The Seattle Seahawks and the Pittsburgh Steelers entered Super Bowl XL as two of the best teams in the NFL. Many believed the battle between the two powerhouses would be one for the ages. However, shocking refereeing calls marred the game, costing Seattle a shot at history.

The refs, in fact, missed so many calls throughout the game that fans and experts believed Seattle would have walked away comfortable winners had they not been robbed by poor decisions.

Referee Bill Leavy went on to admit that the referees missed multiple calls over the course of the game which definitely had a bearing on the result.

“It was a tough thing for me. I kicked two calls in the fourth quarter and I impacted the game and as an official, you never want to do that. It left me with a lot of sleepless nights. I think about it constantly. I’ll go to my grave wishing that I’d been better. I know that I did my best at that time, but it wasn’t good enough.

“When we make mistakes, you’ve got to step up and own them. It’s something that all officials have to deal with, but unfortunately, when you have to deal with it in the Super Bowl, it’s difficult.”

#4. Music City miracle

Controversy erupted during the American Football Conference (AFC) Wild Card playoff game between the Tennessee Titans and Buffalo Bills in 2000.

The Bills had edged into a 16-15 lead after kicking a field goal and with just 16 seconds left to play, a victory seemed all but assured.

However, the Titans were not willing to throw in the towel and from the kickoff, tight end Frank Wycheck threw a lateral pass across the field to Kevin Dyson.

Dyson then raced away into Bills territory and continued uninterrupted to the end zone, scoring a 75-yard touchdown and sealing a 22-16 victory for the Titans.

Referee Phil Luckett then ordered a review of the play to ensure that the pass to Dyson was indeed a lateral and not an illegal forward pass, which would have killed the play.

Eventually, the touchdown stood and the Bills were left shellshocked with what had just transpired.

#3. Mike Renfro out of bounds

The Pittsburgh Steelers have benefitted from a lot of controversial calls over the years, and none more so than during the AFC Championship game against the Houston Oilers in 1979.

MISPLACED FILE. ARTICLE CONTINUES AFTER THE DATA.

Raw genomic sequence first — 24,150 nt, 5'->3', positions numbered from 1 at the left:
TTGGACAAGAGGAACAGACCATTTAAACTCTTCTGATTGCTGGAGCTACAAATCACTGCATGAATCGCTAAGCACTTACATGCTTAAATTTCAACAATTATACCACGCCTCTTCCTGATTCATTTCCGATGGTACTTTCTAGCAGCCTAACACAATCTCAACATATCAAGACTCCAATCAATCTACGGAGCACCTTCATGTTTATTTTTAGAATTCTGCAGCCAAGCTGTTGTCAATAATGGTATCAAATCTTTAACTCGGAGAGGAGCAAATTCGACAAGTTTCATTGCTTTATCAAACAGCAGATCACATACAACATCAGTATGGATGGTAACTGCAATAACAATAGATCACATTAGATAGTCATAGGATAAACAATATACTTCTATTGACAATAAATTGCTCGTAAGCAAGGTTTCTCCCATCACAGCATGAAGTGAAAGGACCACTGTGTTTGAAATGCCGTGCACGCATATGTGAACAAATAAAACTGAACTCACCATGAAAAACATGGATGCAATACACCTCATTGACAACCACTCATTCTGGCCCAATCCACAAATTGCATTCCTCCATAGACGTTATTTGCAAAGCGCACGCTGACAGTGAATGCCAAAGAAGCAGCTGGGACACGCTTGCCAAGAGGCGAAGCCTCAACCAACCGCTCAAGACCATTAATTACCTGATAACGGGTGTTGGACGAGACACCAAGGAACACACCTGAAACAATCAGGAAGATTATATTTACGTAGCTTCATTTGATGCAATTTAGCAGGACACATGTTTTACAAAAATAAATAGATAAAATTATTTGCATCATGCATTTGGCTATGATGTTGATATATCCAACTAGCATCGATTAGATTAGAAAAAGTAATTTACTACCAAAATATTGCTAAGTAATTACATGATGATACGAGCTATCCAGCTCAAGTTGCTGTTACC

The Steelers led by a touchdown but the Oilers were close to leveling the score with a good drive of their own. Mike Renfro then produced a remarkable catch near the sidelines for the game-tying touchdown, but the referees on the field claimed an incomplete pass as they believed he didn’t have both feet inbounds when making the catch.

Replays indicated that Renfro was robbed of the touchdown but since plays were not reviewable at the time, the Oilers had to accept the call, which is widely believed to be among the worst in NFL history.

The Steelers would go on to win the contest 27-13.

#2. Missed pass interference call in Saints vs Rams NFC Championship game

The New Orleans Saints and Los Angeles Rams squared off in the 2019 NFC Championship game in what was billed as a battle of the heavyweights.

Both teams traded blows over the course of the game and with the scores tied at 20-20, the Saints found themselves deep in Rams territory with just over a minute left to play.

With the Saints at third and 10, quarterback Drew Brees unleashed a ball towards the sideline intended for his receiver Tommylee Lewis.

However, Nickell Robey-Coleman charged in and slammed into Lewis well before the ball had arrived, a clear case of defensive pass interference.

The referees though missed the incident completely which forced the Saints to kick a field goal rather than attempt a one-yard touchdown run.

The Rams would go on to level the scores through a field goal of their own before winning the game in overtime and setting up a date with New England in the Super Bowl.

The Saints were livid with the referees in the aftermath of the game and plenty of lawsuits were filed against the officials and the league.

The missed call also brought about a couple of rule changes in the NFL, with the league putting into place a structure to review pass interference calls from the following season.

#1. Tuck Rule

Easily the most debated and controversial ruling in NFL history came during a playoff game between the Oakland Raiders and New England Patriots way back in 2001.

The Raiders were hot favourites considering the fact that the Patriots had lost their starting quarterback to an injury. This meant the unheralded Tom Brady was tasked with leading the most unlikely of New England fightbacks.

Into the fourth quarter and the Raiders looked to have command of the game. They led 13-10 and their stifling pass rush had just forced Brady to fumble the ball which they went on to recover.

However, after reviewing the play, the call on the field was overturned into an incomplete pass as the referees believed that Brady was moving his hand forward when the ball was knocked out.

According to NFL Rule 3, Section 22, Article 2, Note 2:

“When [an offensive] player is holding the ball to pass it forward, any intentional forward movement of his arm starts a forward pass, even if the player loses possession of the ball as he is attempting to tuck it back toward his body. Also, if the player has tucked the ball into his body and then loses possession, it is a fumble.”

The debate over whether Brady had tucked the ball into his body or whether he was still in the process of bringing it back continues till date.

Either way, the ruling favoured the Patriots, who went on to level the game via an Adam Vinatieri field goal before securing the win in overtime.

New England would then go on to defeat the St. Louis Rams in the Super Bowl to win their first-ever title and kickstart an era of unprecedented dominance.